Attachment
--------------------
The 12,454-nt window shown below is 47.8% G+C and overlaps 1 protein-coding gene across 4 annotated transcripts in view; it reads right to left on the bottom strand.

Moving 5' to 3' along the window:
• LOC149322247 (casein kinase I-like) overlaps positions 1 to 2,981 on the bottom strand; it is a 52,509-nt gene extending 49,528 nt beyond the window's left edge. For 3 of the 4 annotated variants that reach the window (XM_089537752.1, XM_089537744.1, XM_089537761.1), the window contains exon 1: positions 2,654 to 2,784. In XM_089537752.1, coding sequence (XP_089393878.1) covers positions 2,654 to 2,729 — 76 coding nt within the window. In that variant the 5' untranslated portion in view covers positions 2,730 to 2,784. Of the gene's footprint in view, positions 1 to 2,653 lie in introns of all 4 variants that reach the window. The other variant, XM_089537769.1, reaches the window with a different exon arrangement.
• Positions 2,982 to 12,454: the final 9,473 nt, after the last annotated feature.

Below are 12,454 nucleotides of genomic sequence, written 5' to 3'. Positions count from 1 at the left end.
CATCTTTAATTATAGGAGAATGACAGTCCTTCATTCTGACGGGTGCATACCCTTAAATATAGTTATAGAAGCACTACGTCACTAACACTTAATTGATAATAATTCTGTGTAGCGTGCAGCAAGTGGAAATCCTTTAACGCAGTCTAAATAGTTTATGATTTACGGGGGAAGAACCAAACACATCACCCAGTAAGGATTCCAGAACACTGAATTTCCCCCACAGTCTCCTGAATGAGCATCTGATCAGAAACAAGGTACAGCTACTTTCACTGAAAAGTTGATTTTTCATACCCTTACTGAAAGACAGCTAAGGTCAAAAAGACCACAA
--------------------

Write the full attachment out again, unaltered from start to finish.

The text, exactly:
The 12,454-nt window shown below is 47.8% G+C and overlaps 1 protein-coding gene across 4 annotated transcripts in view; it reads right to left on the bottom strand.

Moving 5' to 3' along the window:
• LOC149322247 (casein kinase I-like) overlaps positions 1 to 2,981 on the bottom strand; it is a 52,509-nt gene extending 49,528 nt beyond the window's left edge. For 3 of the 4 annotated variants that reach the window (XM_089537752.1, XM_089537744.1, XM_089537761.1), the window contains exon 1: positions 2,654 to 2,784. In XM_089537752.1, coding sequence (XP_089393878.1) covers positions 2,654 to 2,729 — 76 coding nt within the window. In that variant the 5' untranslated portion in view covers positions 2,730 to 2,784. Of the gene's footprint in view, positions 1 to 2,653 lie in introns of all 4 variants that reach the window. The other variant, XM_089537769.1, reaches the window with a different exon arrangement.
• Positions 2,982 to 12,454: the final 9,473 nt, after the last annotated feature.

Below are 12,454 nucleotides of genomic sequence, written 5' to 3'. Positions count from 1 at the left end.
CATCTTTAATTATAGGAGAATGACAGTCCTTCATTCTGACGGGTGCATACCCTTAAATATAGTTATAGAAGCACTACGTCACTAACACTTAATTGATAATAATTCTGTGTAGCGTGCAGCAAGTGGAAATCCTTTAACGCAGTCTAAATAGTTTATGATTTACGGGGGAAGAACCAAACACATCACCCAGTAAGGATTCCAGAACACTGAATTTCCCCCACAGTCTCCTGAATGAGCATCTGATCAGAAACAAGGTACAGCTACTTTCACTGAAAAGTTGATTTTTCATACCCTTACTGAAAGACAGCTAAGGTCAAAAAGACCACAA